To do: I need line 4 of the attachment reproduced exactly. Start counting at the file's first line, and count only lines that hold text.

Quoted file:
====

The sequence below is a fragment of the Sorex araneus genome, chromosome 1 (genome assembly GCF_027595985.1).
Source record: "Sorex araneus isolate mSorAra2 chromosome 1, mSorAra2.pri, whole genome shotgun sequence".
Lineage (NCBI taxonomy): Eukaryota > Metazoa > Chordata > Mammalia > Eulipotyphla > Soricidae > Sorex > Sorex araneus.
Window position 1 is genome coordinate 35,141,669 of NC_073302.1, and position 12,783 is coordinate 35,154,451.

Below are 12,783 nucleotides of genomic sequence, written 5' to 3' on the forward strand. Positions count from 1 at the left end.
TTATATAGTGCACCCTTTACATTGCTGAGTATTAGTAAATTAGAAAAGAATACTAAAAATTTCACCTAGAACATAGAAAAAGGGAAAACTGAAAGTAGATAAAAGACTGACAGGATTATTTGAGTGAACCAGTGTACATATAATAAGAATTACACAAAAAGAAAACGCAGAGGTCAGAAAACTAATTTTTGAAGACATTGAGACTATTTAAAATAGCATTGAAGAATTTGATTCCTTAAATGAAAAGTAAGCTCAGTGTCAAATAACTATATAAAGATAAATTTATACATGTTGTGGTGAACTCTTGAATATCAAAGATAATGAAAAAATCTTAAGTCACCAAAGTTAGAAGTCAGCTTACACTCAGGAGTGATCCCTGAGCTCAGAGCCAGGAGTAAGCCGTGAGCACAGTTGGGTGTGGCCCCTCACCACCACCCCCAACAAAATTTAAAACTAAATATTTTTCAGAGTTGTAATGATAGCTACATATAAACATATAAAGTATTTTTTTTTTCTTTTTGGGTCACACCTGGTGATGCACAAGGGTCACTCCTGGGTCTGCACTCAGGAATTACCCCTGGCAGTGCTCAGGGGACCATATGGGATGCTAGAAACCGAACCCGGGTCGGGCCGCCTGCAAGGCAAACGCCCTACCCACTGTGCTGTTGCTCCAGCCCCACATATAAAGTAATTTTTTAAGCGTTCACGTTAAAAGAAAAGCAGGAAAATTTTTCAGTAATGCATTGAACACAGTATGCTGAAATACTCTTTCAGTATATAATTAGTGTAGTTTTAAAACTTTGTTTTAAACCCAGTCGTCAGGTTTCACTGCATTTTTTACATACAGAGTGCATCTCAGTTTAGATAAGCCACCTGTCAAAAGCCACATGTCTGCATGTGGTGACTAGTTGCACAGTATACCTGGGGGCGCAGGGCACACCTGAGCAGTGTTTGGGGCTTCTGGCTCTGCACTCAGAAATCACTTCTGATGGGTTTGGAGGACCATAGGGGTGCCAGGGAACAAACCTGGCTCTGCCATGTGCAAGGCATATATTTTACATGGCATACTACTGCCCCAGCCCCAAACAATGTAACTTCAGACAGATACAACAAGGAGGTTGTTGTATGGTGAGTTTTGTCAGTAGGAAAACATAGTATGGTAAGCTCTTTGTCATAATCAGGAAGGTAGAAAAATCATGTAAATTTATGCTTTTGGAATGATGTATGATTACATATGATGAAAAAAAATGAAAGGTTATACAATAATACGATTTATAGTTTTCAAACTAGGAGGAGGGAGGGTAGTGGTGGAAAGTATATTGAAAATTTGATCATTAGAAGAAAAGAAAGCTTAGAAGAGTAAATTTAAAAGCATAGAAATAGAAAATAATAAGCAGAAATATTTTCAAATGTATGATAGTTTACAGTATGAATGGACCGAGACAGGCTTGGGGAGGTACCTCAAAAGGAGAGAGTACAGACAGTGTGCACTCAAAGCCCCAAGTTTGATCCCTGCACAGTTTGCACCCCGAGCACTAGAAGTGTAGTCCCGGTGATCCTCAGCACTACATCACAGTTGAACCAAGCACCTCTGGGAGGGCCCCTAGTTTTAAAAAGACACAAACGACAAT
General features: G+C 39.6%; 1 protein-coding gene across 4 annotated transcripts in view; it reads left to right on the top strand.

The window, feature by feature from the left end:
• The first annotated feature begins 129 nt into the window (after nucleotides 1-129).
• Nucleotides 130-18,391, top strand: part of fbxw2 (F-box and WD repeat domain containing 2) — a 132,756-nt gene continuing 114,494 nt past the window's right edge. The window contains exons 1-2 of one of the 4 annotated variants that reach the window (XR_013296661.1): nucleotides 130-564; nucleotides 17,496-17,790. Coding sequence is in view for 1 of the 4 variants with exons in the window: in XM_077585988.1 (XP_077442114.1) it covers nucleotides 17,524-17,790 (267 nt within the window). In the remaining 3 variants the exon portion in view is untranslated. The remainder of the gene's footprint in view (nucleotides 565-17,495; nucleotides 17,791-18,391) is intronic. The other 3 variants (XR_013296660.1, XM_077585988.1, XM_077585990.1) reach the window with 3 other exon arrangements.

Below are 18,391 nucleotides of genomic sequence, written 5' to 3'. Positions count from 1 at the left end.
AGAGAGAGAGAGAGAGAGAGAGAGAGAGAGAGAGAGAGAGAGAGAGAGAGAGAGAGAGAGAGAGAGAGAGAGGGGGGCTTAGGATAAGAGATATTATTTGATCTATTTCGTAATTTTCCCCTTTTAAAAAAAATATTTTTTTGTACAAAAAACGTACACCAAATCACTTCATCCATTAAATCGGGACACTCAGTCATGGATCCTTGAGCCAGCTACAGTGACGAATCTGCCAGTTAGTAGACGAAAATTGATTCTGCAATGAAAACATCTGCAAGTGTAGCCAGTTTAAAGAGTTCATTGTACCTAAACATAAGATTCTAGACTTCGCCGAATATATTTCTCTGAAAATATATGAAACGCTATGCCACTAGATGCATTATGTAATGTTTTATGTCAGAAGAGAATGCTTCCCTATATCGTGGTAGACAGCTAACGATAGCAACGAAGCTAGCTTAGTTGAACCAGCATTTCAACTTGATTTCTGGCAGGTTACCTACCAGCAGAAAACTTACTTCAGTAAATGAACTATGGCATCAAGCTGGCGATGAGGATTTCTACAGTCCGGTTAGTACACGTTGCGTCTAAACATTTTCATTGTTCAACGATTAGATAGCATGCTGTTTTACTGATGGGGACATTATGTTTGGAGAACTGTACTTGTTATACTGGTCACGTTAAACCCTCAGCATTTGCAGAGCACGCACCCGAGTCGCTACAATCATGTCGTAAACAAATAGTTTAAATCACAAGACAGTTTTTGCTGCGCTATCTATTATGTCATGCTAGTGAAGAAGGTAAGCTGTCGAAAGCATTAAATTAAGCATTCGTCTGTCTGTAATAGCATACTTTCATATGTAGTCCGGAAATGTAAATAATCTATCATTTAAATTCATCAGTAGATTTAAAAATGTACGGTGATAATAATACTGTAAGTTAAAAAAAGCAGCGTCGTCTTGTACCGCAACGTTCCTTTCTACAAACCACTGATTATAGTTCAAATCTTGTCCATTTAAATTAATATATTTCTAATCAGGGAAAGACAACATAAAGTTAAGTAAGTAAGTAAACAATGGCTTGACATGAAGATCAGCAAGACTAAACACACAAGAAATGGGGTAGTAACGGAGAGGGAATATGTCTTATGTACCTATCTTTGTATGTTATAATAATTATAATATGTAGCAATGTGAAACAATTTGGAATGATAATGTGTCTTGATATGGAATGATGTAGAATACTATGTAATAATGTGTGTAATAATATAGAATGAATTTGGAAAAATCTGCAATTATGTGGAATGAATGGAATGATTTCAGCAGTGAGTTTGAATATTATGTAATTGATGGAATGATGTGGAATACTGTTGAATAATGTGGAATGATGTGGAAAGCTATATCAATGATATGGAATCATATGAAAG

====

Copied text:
Window position 1 is genome coordinate 35,141,669 of NC_073302.1, and position 12,783 is coordinate 35,154,451.